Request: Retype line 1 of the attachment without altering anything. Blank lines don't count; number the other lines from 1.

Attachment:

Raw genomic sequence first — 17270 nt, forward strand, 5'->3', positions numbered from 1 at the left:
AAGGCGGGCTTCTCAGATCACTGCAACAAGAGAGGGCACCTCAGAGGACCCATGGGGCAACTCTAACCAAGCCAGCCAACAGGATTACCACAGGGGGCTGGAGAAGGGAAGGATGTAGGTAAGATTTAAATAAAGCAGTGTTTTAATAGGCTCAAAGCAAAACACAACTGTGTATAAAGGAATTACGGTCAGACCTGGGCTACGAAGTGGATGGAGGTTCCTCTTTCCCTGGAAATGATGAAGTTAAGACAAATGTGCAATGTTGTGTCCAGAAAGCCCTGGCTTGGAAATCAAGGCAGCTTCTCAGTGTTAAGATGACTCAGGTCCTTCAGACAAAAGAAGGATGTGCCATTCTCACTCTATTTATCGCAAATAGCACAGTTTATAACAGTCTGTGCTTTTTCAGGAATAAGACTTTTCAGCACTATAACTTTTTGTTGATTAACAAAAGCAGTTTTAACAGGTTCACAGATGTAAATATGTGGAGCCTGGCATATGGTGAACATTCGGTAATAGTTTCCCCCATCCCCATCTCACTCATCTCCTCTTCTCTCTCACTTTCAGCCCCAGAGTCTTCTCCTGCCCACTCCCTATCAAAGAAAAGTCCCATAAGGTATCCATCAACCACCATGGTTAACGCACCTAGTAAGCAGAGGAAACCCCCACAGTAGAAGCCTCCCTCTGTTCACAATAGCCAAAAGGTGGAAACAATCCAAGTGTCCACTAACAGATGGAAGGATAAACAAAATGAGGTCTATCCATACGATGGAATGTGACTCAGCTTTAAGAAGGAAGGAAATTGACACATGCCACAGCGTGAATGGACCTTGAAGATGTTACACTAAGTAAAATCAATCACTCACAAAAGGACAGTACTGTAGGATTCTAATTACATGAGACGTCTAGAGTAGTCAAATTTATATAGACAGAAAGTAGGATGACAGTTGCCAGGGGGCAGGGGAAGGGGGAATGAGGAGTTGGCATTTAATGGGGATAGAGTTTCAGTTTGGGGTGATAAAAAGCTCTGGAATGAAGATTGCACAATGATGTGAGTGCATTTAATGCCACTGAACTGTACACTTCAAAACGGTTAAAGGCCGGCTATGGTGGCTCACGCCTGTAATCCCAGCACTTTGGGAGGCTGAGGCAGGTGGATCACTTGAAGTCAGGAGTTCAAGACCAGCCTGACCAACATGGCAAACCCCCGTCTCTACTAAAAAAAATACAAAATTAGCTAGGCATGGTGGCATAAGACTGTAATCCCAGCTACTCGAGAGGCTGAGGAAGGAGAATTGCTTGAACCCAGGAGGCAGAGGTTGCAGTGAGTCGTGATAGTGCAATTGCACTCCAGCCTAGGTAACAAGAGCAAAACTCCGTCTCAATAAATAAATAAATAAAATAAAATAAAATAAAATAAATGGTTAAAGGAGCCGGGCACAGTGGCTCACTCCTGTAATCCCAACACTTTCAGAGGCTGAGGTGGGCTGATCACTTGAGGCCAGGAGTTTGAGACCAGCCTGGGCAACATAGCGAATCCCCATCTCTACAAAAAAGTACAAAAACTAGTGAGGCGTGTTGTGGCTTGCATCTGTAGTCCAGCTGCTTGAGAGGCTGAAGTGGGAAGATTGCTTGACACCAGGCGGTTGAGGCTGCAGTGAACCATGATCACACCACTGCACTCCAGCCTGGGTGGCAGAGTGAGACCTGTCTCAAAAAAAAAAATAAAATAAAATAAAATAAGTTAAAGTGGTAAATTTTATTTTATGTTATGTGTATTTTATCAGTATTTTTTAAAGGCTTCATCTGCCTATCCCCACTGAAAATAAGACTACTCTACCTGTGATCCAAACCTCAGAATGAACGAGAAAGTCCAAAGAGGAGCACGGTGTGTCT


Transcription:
Raw genomic sequence first — 17270 nt, forward strand, 5'->3', positions numbered from 1 at the left: